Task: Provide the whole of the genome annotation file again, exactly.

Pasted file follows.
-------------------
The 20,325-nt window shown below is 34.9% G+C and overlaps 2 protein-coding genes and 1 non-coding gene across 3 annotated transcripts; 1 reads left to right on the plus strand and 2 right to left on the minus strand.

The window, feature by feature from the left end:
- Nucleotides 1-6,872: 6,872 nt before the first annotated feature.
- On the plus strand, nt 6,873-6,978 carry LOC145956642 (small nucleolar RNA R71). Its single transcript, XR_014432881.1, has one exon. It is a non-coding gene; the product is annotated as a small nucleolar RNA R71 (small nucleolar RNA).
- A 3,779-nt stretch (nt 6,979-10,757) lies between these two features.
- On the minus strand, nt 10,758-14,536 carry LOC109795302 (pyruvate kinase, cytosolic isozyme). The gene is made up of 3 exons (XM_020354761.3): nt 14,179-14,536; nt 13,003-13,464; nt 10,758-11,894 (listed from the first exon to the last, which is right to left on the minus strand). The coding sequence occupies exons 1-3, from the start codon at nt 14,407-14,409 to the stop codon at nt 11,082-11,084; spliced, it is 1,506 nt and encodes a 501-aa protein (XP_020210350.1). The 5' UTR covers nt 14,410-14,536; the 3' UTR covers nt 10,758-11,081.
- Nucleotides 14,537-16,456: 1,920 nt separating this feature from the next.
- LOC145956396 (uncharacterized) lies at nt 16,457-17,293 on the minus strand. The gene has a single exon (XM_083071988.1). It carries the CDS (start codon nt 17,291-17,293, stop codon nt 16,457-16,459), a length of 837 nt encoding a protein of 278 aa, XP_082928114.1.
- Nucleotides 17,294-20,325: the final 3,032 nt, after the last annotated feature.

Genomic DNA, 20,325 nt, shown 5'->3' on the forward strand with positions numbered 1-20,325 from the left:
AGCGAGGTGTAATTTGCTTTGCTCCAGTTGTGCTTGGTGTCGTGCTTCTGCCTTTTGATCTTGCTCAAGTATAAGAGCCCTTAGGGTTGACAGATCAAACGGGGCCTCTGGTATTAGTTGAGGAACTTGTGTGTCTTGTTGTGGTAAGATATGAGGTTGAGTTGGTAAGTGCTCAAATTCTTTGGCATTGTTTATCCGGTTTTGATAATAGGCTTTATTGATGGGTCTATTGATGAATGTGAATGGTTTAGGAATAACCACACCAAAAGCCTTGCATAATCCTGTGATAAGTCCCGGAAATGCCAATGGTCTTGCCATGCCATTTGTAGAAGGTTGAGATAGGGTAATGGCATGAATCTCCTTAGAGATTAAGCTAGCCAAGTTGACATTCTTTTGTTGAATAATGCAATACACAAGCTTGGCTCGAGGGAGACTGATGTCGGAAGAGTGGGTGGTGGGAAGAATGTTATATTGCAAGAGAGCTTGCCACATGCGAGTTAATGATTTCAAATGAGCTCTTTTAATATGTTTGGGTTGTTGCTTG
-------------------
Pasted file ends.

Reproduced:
The 20,325-nt window shown below is 34.9% G+C and overlaps 2 protein-coding genes and 1 non-coding gene across 3 annotated transcripts; 1 reads left to right on the plus strand and 2 right to left on the minus strand.

The window, feature by feature from the left end:
- Nucleotides 1-6,872: 6,872 nt before the first annotated feature.
- On the plus strand, nt 6,873-6,978 carry LOC145956642 (small nucleolar RNA R71). Its single transcript, XR_014432881.1, has one exon. It is a non-coding gene; the product is annotated as a small nucleolar RNA R71 (small nucleolar RNA).
- A 3,779-nt stretch (nt 6,979-10,757) lies between these two features.
- On the minus strand, nt 10,758-14,536 carry LOC109795302 (pyruvate kinase, cytosolic isozyme). The gene is made up of 3 exons (XM_020354761.3): nt 14,179-14,536; nt 13,003-13,464; nt 10,758-11,894 (listed from the first exon to the last, which is right to left on the minus strand). The coding sequence occupies exons 1-3, from the start codon at nt 14,407-14,409 to the stop codon at nt 11,082-11,084; spliced, it is 1,506 nt and encodes a 501-aa protein (XP_020210350.1). The 5' UTR covers nt 14,410-14,536; the 3' UTR covers nt 10,758-11,081.
- Nucleotides 14,537-16,456: 1,920 nt separating this feature from the next.
- LOC145956396 (uncharacterized) lies at nt 16,457-17,293 on the minus strand. The gene has a single exon (XM_083071988.1). It carries the CDS (start codon nt 17,291-17,293, stop codon nt 16,457-16,459), a length of 837 nt encoding a protein of 278 aa, XP_082928114.1.
- Nucleotides 17,294-20,325: the final 3,032 nt, after the last annotated feature.

Genomic DNA, 20,325 nt, shown 5'->3' on the forward strand with positions numbered 1-20,325 from the left:
AGCGAGGTGTAATTTGCTTTGCTCCAGTTGTGCTTGGTGTCGTGCTTCTGCCTTTTGATCTTGCTCAAGTATAAGAGCCCTTAGGGTTGACAGATCAAACGGGGCCTCTGGTATTAGTTGAGGAACTTGTGTGTCTTGTTGTGGTAAGATATGAGGTTGAGTTGGTAAGTGCTCAAATTCTTTGGCATTGTTTATCCGGTTTTGATAATAGGCTTTATTGATGGGTCTATTGATGAATGTGAATGGTTTAGGAATAACCACACCAAAAGCCTTGCATAATCCTGTGATAAGTCCCGGAAATGCCAATGGTCTTGCCATGCCATTTGTAGAAGGTTGAGATAGGGTAATGGCATGAATCTCCTTAGAGATTAAGCTAGCCAAGTTGACATTCTTTTGTTGAATAATGCAATACACAAGCTTGGCTCGAGGGAGACTGATGTCGGAAGAGTGGGTGGTGGGAAGAATGTTATATTGCAAGAGAGCTTGCCACATGCGAGTTAATGATTTCAAATGAGCTCTTTTAATATGTTTGGGTTGTTGCTTG